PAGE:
The Federal Trade Commission recently entered into a settlement with two advertising agencies resolving allegations that they deceptively sold ad placements to small businesses.  

The FTC alleged that Production Media Company and the Ferraro Group made false and misleading misrepresentations when selling media placements to small businesses.  The FTC alleged that the agencies misrepresented that the placements were "exclusive." The FTC also said that the agencies also misled the advertisers about the timing of the placements and whether they were cancellable. When the agencies failed to deliver the ad placements when promised, they refused to issue refunds.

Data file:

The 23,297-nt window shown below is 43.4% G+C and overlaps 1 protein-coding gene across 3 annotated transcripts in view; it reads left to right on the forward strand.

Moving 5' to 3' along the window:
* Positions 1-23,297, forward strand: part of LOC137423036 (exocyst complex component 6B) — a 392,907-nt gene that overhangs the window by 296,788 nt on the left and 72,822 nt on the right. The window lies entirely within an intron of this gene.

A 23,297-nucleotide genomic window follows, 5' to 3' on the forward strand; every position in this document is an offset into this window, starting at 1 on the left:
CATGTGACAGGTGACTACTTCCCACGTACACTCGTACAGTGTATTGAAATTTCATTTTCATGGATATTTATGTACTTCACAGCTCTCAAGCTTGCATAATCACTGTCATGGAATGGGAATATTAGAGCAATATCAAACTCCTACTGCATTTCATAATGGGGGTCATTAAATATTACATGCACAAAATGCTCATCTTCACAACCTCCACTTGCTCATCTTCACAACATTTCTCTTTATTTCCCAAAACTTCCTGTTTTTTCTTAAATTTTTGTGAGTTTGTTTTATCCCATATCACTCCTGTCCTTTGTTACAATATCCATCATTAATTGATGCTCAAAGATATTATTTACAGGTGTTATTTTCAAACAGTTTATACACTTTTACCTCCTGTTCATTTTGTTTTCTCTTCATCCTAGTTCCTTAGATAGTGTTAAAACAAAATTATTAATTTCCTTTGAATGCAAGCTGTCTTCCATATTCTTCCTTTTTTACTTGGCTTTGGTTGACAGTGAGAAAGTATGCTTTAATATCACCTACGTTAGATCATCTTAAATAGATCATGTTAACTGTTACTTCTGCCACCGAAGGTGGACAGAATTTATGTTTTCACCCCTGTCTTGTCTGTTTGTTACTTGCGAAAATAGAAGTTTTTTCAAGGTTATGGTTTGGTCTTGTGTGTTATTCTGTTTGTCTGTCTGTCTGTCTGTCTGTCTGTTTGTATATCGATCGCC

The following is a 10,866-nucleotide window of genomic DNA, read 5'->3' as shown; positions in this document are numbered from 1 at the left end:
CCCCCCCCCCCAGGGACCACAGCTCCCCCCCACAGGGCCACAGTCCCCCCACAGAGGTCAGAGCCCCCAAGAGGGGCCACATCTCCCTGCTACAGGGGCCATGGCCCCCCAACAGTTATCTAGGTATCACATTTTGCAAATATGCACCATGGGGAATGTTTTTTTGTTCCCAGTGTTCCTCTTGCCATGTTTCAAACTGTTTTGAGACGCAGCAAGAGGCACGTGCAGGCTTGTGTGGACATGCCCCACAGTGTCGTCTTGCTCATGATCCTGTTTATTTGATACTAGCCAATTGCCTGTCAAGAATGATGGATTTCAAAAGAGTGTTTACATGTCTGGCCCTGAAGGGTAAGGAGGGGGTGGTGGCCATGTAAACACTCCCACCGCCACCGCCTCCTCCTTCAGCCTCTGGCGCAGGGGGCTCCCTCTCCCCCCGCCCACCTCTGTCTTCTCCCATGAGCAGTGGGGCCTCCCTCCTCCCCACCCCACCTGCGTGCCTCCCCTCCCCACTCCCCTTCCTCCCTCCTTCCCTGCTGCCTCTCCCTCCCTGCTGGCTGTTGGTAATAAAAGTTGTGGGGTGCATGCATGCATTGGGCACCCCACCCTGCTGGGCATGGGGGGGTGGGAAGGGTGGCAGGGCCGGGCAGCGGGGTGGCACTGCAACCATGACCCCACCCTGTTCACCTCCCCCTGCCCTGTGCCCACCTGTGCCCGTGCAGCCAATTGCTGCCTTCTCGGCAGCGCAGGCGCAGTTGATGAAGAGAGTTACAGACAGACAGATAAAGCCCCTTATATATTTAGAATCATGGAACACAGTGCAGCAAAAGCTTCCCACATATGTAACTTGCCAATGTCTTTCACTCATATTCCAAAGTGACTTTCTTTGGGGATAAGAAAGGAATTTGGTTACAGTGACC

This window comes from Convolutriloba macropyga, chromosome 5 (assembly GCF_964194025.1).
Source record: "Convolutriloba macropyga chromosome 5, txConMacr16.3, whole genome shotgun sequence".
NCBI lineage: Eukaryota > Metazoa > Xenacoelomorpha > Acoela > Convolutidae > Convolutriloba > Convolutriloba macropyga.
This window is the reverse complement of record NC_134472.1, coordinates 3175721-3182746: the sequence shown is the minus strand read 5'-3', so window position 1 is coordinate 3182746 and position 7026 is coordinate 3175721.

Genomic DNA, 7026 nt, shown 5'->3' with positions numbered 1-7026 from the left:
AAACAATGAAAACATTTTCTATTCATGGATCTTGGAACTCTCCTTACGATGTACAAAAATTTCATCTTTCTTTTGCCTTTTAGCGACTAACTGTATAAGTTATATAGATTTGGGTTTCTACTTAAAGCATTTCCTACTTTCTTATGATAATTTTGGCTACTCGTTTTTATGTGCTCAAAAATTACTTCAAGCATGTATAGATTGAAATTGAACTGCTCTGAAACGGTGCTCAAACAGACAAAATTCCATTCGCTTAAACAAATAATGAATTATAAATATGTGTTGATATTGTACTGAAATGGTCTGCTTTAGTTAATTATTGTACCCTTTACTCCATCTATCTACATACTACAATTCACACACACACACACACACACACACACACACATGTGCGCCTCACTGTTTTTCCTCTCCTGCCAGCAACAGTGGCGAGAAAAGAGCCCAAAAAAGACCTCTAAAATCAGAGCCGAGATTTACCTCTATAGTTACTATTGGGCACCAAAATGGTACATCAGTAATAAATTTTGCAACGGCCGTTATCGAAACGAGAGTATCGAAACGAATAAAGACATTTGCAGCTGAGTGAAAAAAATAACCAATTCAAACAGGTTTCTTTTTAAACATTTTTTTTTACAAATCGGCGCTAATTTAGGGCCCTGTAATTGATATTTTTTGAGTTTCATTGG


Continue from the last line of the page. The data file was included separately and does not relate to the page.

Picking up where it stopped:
In settling the case, Production Media and Ferraro Group agreed, when selling ad placements in the future, not to misrepresent any material terms of a sale, including exclusivity, timing, and cancellation terms.  The settlement included a judgment against the agencies for more than $22 million.  (Most of the payment obligation was suspended due to their inability to pay.) 

On one level, this is just a case about fraudulent ad sales targeting small businesses.  What's striking about the case, though, is how the FTC is using its enforcement authority to look at what could be viewed as nothing more than business transactions between an advertiser and an advertising agency.  While this is an extreme case, it should also serve as a warning to agencies and the media that, if they make misrepresentations during the ad sales process, or if don't live up to the promises they make, providing makegoods may be the lead of their problems.